After two years in the VFL, it was a conversation on a Western Bulldogs pre-season training camp in England, that would change the path of Goodes football career.
“We were sitting at Heathrow Airport and Brendan McCarthy [Bulldogs Coach at the time] came up to me and said ‘we’d really like for you to train with the seniors’.
Goodes was 28.
“Because I was an employee [for the Doggies] not many people knew I was training, which worked in my favour,” he said.
Goodes fondly reminisces on the weekend that he was drafted as a rookie for the Western Bulldogs.
“I remember being called into the office. It was a Friday afternoon and we had the weekend off from training. Once I found out, I went down to the beach and stayed on my own.”
“I called Mum on Saturday and told her what was happening. It was a great feeling,” said Goodes.
“I get emotional about it [being drafted]. I always thought I was good enough, when I began to work hard at 23 and I always hoped to get an opportunity, but it never really came.”
Goodes then gave up his role as the Bulldogs Player Welfare Manager to focus on his chance to play senior football for the Dogs, tirelessly pushing himself in the off-season to be considered.
“I got upgraded to the Senior List at the start of the 2013 season and played Round 1.”
“When I ran out I felt like I totally belonged. I absolutely belonged here,” Goodes said.
After a solid debut season in the Dog’s senior side, playing 13 games, Goodes spent the 2014 year predominantly in the VFL side.
Goodes played in the Footscray VFL side, where he would star in their 2014 Premiership win, receiving the Norm Goss Medal for his best-on-ground Grand Final performance.
He was delisted by the Dogs at the end of the 2015 season after playing seven games that year.
He would accumulate 22 senior AFL games, four goals and two Brownlow votes for the Bulldogs in his AFL career.
But, playing AFL was only one puzzle piece of Goodes’ jigsaw and he knew, even at the end of his on-field stint, that he was still fully invested in being involved with the people of the game.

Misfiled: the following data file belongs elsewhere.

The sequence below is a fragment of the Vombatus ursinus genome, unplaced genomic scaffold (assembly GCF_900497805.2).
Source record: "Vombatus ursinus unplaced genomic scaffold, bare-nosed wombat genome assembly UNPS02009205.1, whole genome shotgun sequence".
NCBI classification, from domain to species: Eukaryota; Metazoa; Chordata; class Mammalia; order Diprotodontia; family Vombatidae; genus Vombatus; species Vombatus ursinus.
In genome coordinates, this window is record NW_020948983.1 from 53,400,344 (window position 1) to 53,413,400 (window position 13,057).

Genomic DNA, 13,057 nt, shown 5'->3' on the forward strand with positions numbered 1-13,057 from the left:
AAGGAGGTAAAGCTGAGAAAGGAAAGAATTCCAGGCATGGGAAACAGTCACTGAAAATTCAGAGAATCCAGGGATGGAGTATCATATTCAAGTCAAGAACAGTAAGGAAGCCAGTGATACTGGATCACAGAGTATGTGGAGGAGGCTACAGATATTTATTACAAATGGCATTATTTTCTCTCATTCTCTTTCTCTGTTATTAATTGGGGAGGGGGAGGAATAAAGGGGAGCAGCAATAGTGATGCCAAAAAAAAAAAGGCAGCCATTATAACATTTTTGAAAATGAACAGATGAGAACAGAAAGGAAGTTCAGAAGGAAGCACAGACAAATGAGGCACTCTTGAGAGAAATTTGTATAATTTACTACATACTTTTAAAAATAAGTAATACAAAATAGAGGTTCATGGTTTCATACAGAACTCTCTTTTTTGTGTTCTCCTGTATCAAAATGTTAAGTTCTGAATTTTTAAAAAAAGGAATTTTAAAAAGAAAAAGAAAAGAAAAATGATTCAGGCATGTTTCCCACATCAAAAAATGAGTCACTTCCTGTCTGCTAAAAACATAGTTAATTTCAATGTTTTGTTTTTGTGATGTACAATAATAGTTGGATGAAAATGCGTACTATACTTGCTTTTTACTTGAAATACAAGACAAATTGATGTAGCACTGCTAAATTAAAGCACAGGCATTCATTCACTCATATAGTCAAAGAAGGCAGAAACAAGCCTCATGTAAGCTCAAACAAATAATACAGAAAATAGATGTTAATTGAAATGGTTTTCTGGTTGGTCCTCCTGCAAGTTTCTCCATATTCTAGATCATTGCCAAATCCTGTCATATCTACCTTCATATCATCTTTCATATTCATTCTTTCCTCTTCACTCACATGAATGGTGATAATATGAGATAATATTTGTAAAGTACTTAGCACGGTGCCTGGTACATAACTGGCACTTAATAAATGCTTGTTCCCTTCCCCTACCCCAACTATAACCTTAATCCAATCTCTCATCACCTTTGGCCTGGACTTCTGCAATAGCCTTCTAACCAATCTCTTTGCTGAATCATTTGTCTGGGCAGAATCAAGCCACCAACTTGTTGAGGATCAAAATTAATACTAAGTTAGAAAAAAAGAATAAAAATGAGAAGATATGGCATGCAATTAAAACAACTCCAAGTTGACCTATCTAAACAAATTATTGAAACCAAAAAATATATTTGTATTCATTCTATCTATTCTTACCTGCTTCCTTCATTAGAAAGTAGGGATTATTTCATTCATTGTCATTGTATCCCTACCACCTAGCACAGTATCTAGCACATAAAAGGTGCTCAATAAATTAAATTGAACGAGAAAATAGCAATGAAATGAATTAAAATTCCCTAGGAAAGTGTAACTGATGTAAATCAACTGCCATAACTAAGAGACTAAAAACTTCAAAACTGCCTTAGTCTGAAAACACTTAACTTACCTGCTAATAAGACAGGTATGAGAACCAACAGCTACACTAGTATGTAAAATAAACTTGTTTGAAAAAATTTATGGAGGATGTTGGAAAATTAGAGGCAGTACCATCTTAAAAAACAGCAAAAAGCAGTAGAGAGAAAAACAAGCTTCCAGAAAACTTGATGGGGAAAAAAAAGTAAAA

Goodes moved back into the Player Welfare Management Role at the Dogs, where he has spent the past three years developing his connections and assisting players through the strenuous expectations of AFL.
However, Goodes knew he had more to give, particularly to do with his Indigenous heritage.
In mid-2018, Goodes took on a new role at the Western Bulldogs as their Indigenous Programs Manager which has been a cause close to his heart.
Spearheaded by Goodes, the club launched their Reconciliation Plan in order to strengthen their respect and understanding of Indigenous culture.
“My role is to develop those relationships, building respect for Aboriginal communities,” he said.
“It involves Acknowledgement to Countries, Welcome to Countries, educating our workforce around Aboriginal people, culture, life and having more respect for them going forward.”
“A lot of people think it’s a taboo subject, so just giving them the general education around it has been great,” Goodes said.
By leading the way in creating a safe environment that encourages the conversation around Indigenous rights in the AFL community, Goodes has forged stronger bonds than ever before.
“I’ve had more meaningful conversations with staff and people in the club that want to get to know more about this area. It’s fantastic to break that barrier down.”
“People ask me questions about where I’m from and what’s my story and I thoroughly enjoy and appreciate that,” he said.
Goodes believes that his work to expand and deepen the respect and understanding of Indigenous rights and history at the Bulldogs has been much more impactful that his time on the field.
“A part of me is being left here if I was to leave tomorrow. I can really leave a lasting impression for the club and grow this area, to be a club where Aboriginal people want to come and work and play,” said Goodes.
“I feel even more connected to the club now.”
Brett Goodes is the 968thplayer to pull on the red, white and blue of the Western Bulldogs, but this isn’t the statistic that defines him.
What defines him is his passion for sharing his Indigenous culture and for helping the people involved in the game of Australian Rules.
When Brett Goodes set out on his AFL journey, like most players, he was driven by milestone games, goals and premierships.
But along the way, he realised that he was destined to make his mark through the people, connections and cultures that unified them.
“That’s the thing about Aussie Rules. It is a great equaliser. It brings a lot of people together.”
And for Goodes, maybe his destination wasn’t an accident after all.